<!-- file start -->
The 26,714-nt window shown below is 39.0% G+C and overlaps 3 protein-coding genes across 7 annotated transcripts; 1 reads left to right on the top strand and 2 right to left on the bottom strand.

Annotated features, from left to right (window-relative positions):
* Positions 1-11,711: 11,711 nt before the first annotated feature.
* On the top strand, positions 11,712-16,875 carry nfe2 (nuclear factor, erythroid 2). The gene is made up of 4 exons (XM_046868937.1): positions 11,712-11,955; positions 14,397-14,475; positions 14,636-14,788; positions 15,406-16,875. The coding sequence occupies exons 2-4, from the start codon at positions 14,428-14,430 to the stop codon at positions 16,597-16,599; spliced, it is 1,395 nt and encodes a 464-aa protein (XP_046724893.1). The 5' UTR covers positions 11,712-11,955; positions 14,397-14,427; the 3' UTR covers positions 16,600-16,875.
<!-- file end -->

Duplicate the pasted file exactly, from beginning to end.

The 26,714-nt window shown below is 39.0% G+C and overlaps 3 protein-coding genes across 7 annotated transcripts; 1 reads left to right on the top strand and 2 right to left on the bottom strand.

Annotated features, from left to right (window-relative positions):
* Positions 1-11,711: 11,711 nt before the first annotated feature.
* On the top strand, positions 11,712-16,875 carry nfe2 (nuclear factor, erythroid 2). The gene is made up of 4 exons (XM_046868937.1): positions 11,712-11,955; positions 14,397-14,475; positions 14,636-14,788; positions 15,406-16,875. The coding sequence occupies exons 2-4, from the start codon at positions 14,428-14,430 to the stop codon at positions 16,597-16,599; spliced, it is 1,395 nt and encodes a 464-aa protein (XP_046724893.1). The 5' UTR covers positions 11,712-11,955; positions 14,397-14,427; the 3' UTR covers positions 16,600-16,875.